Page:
Sir John Harington and the Book as Gift

Sir John Harington and the Book as Gift ment of Tolstoy as a “monologic writer” merely because he intervenes nakedly as narrator. Narrative monologism is easy to detect, and superficial. What matters is the self-absorbed personalities of the heroes, burdened with “perspectival autonomy,” radically private and wholly uninterested in others’ truths, trapped in a world where their “errors are identified, criticized, and excused all at the same time.” Tolstoy builds in a dark place. His Anna is grimly indexed under that train even as she struggles to be free, surrounded by alternatives she cannot see. But for all the scope of Alexandrov’s “map” (he has sections on art, language, self and others, conscience, essentialism, and fate), each reader of his book will wish he had spent more time indexing her favorite heroes: in my case, Karenin and Vronsky, who merit only a few pages each and whose courage and openness to change are underappreciated. Alexandrov’s earlier work on Andrei Bely and Vladimir Nabokov, both masterful patternmakers, glints through this new book, which confirms again that a disciplined reading of Tolstoy will resist all attempts to tame his art. — Caryl Emerson doi 10.1215/0961754x-2006-040 Common KnoWLEDgE Jason Scott-Warren, Sir John Harington and the Book as Gift (Oxford: http://www.deepdyve.com/assets/images/DeepDyve-Logo-lg.png Common Knowledge Duke University Press

Sir John Harington and the Book as Gift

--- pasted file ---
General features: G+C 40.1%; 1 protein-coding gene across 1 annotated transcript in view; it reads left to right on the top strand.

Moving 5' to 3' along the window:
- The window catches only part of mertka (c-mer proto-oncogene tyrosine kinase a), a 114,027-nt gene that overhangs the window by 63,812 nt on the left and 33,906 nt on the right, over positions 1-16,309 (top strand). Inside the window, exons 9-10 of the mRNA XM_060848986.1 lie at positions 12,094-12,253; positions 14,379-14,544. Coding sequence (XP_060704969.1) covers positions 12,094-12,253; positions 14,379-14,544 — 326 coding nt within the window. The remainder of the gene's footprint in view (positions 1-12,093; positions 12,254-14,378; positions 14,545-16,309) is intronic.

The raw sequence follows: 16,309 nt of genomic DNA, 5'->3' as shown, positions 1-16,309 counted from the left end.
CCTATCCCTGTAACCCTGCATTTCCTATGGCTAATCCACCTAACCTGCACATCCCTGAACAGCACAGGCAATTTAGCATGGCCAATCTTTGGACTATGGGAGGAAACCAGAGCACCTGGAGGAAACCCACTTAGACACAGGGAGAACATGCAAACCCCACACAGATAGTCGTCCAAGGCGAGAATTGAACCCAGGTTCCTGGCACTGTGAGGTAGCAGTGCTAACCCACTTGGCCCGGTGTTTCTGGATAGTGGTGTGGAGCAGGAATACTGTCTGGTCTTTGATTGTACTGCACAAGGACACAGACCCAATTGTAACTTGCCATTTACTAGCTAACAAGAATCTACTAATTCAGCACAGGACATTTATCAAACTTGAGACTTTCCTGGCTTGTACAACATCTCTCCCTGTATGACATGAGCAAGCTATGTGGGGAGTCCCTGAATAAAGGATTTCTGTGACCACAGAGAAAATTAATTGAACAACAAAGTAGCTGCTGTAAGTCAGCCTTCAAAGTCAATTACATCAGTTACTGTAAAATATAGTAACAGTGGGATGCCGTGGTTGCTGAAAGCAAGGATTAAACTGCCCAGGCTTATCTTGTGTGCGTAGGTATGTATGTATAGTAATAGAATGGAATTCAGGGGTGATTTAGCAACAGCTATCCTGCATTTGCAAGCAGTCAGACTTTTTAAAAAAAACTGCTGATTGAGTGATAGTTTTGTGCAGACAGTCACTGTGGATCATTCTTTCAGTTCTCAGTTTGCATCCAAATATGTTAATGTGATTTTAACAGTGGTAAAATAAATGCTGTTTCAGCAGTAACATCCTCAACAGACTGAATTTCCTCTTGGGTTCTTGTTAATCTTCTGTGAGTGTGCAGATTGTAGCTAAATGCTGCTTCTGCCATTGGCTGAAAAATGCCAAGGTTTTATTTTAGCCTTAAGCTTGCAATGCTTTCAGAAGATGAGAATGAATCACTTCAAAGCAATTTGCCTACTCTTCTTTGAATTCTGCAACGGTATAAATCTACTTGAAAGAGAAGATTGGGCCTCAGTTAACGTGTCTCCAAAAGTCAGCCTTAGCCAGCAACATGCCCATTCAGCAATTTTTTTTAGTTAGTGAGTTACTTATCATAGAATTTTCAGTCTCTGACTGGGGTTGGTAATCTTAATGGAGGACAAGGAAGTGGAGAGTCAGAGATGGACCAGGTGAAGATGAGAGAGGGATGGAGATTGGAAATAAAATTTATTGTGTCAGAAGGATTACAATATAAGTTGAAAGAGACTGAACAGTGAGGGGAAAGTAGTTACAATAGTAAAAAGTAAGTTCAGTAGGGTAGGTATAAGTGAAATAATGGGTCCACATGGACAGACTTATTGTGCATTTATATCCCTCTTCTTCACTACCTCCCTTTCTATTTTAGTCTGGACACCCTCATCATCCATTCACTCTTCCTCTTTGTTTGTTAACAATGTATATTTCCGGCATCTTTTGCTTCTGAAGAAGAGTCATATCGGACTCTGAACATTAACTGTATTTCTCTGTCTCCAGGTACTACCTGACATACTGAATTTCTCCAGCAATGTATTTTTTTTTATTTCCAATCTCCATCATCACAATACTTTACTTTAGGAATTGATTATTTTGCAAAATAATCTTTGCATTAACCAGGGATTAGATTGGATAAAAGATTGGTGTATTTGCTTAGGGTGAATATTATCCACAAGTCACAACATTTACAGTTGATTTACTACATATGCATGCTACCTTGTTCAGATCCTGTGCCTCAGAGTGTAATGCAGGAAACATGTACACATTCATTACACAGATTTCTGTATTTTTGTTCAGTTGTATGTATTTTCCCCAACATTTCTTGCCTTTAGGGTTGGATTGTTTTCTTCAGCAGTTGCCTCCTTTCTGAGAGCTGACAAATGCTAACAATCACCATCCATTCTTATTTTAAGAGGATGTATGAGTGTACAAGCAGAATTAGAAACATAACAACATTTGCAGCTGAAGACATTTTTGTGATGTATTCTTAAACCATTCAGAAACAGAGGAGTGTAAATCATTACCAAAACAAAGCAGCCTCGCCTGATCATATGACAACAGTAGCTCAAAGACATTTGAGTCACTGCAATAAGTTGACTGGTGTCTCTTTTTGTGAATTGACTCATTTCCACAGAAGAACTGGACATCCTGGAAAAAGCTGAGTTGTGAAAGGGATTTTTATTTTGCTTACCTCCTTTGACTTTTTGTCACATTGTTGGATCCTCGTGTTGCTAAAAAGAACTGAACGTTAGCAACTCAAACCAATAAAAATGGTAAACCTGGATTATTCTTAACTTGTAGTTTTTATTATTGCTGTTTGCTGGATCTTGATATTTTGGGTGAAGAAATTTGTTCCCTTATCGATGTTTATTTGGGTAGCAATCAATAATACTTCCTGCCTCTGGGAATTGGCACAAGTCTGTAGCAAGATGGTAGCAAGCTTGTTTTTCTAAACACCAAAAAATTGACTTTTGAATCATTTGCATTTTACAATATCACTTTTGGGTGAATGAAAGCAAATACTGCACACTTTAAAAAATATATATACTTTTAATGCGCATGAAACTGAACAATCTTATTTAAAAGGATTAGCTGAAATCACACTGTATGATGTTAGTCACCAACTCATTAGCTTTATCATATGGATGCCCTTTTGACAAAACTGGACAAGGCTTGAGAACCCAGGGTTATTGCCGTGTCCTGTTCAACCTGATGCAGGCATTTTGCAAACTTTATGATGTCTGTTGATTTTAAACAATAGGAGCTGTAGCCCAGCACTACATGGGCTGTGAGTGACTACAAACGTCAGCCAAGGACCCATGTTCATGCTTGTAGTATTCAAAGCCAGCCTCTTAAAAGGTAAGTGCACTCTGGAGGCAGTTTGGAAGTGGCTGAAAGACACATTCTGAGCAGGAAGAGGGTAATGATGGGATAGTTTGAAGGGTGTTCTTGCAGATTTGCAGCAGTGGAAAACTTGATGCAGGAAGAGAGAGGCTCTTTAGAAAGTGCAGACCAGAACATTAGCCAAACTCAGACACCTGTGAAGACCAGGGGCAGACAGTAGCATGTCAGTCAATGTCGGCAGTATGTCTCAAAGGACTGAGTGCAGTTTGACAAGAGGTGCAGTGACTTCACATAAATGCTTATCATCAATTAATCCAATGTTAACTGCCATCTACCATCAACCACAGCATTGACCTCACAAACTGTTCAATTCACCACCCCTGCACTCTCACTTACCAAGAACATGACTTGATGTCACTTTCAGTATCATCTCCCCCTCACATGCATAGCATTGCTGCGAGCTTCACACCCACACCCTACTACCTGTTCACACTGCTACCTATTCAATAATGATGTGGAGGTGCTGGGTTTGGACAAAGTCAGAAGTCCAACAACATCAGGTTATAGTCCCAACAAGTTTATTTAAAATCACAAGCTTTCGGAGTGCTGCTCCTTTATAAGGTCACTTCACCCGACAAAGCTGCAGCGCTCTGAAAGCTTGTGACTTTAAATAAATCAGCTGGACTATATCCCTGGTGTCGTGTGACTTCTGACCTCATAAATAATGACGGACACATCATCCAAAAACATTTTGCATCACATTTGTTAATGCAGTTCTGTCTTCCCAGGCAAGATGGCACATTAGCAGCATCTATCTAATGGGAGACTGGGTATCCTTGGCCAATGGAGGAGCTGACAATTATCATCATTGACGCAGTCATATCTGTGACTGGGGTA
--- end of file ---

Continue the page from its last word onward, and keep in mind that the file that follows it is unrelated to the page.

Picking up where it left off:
Common Knowledge, Volume 13 (1) – Jan 1, 2007

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Publisher
Duke University Press
Copyright
© 2007 by Duke University Press
ISSN
0961-754X
eISSN
0961-754X
D.O.I.
10.1215/0961754x-2006-041
Publisher site
See Article on Publisher Site

Abstract

ment of Tolstoy as a “monologic writer” merely because he intervenes nakedly as narrator. Narrative monologism is easy to detect, and superficial. What matters is the self-absorbed personalities of the heroes, burdened with “perspectival autonomy,” radically private and wholly uninterested in others’ truths, trapped in a world where their “errors are identified, criticized, and excused all at the same time.” Tolstoy builds in a dark place. His Anna is grimly indexed under that train even as she struggles to be free, surrounded by alternatives she cannot see. But for all the scope of Alexandrov’s “map” (he has sections on art, language, self and others, conscience, essentialism, and fate), each reader of his book will wish he had spent more time indexing her favorite heroes: in my case, Karenin and Vronsky, who merit only a few pages each and whose courage and openness to change are underappreciated. Alexandrov’s earlier work on Andrei Bely and Vladimir Nabokov, both masterful patternmakers, glints through this new book, which confirms again that a disciplined reading of Tolstoy will resist all attempts to tame his art. — Caryl Emerson doi 10.1215/0961754x-2006-040 Common KnoWLEDgE Jason Scott-Warren, Sir John Harington and the Book as Gift (Oxford:

Journal

Common KnowledgeDuke University Press

Published: Jan 1, 2007

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